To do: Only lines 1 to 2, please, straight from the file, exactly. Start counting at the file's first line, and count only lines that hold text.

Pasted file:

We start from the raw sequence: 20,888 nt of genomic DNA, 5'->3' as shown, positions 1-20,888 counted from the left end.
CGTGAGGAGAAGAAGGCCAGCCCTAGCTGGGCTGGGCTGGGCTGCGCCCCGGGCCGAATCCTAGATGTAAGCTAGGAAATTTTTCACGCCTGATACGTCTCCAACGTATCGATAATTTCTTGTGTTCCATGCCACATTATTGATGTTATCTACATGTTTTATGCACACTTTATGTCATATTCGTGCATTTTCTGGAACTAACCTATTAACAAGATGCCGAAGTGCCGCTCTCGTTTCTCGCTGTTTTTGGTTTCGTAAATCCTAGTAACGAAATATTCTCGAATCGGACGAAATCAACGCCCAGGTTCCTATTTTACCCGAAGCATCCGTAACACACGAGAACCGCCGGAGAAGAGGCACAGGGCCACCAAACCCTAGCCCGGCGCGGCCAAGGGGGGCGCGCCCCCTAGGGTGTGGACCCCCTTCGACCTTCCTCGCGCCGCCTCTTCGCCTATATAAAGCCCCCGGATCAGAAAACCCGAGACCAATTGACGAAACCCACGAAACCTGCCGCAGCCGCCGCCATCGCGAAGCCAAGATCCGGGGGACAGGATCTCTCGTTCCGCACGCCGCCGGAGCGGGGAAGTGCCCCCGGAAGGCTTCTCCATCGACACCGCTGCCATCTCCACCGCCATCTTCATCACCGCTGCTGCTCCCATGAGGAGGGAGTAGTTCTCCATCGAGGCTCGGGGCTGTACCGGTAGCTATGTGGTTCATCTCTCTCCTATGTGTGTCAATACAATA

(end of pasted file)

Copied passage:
We start from the raw sequence: 20,888 nt of genomic DNA, 5'->3' as shown, positions 1-20,888 counted from the left end.
CGTGAGGAGAAGAAGGCCAGCCCTAGCTGGGCTGGGCTGGGCTGCGCCCCGGGCCGAATCCTAGATGTAAGCTAGGAAATTTTTCACGCCTGATACGTCTCCAACGTATCGATAATTTCTTGTGTTCCATGCCACATTATTGATGTTATCTACATGTTTTATGCACACTTTATGTCATATTCGTGCATTTTCTGGAACTAACCTATTAACAAGATGCCGAAGTGCCGCTCTCGTTTCTCGCTGTTTTTGGTTTCGTAAATCCTAGTAACGAAATATTCTCGAATCGGACGAAATCAACGCCCAGGTTCCTATTTTACCCGAAGCATCCGTAACACACGAGAACCGCCGGAGAAGAGGCACAGGGCCACCAAACCCTAGCCCGGCGCGGCCAAGGGGGGCGCGCCCCCTAGGGTGTGGACCCCCTTCGACCTTCCTCGCGCCGCCTCTTCGCCTATATAAAGCCCCCGGATCAGAAAACCCGAGACCAATTGACGAAACCCACGAAACCTGCCGCAGCCGCCGCCATCGCGAAGCCAAGATCCGGGGGACAGGATCTCTCGTTCCGCACGCCGCCGGAGCGGGGAAGTGCCCCCGGAAGGCTTCTCCATCGACACCGCTGCCATCTCCACCGCCATCTTCATCACCGCTGCTGCTCCCATGAGGAGGGAGTAGTTCTCCATCGAGGCTCGGGGCTGTACCGGTAGCTATGTGGTTCATCTCTCTCCTATGTGTGTCAATACAATA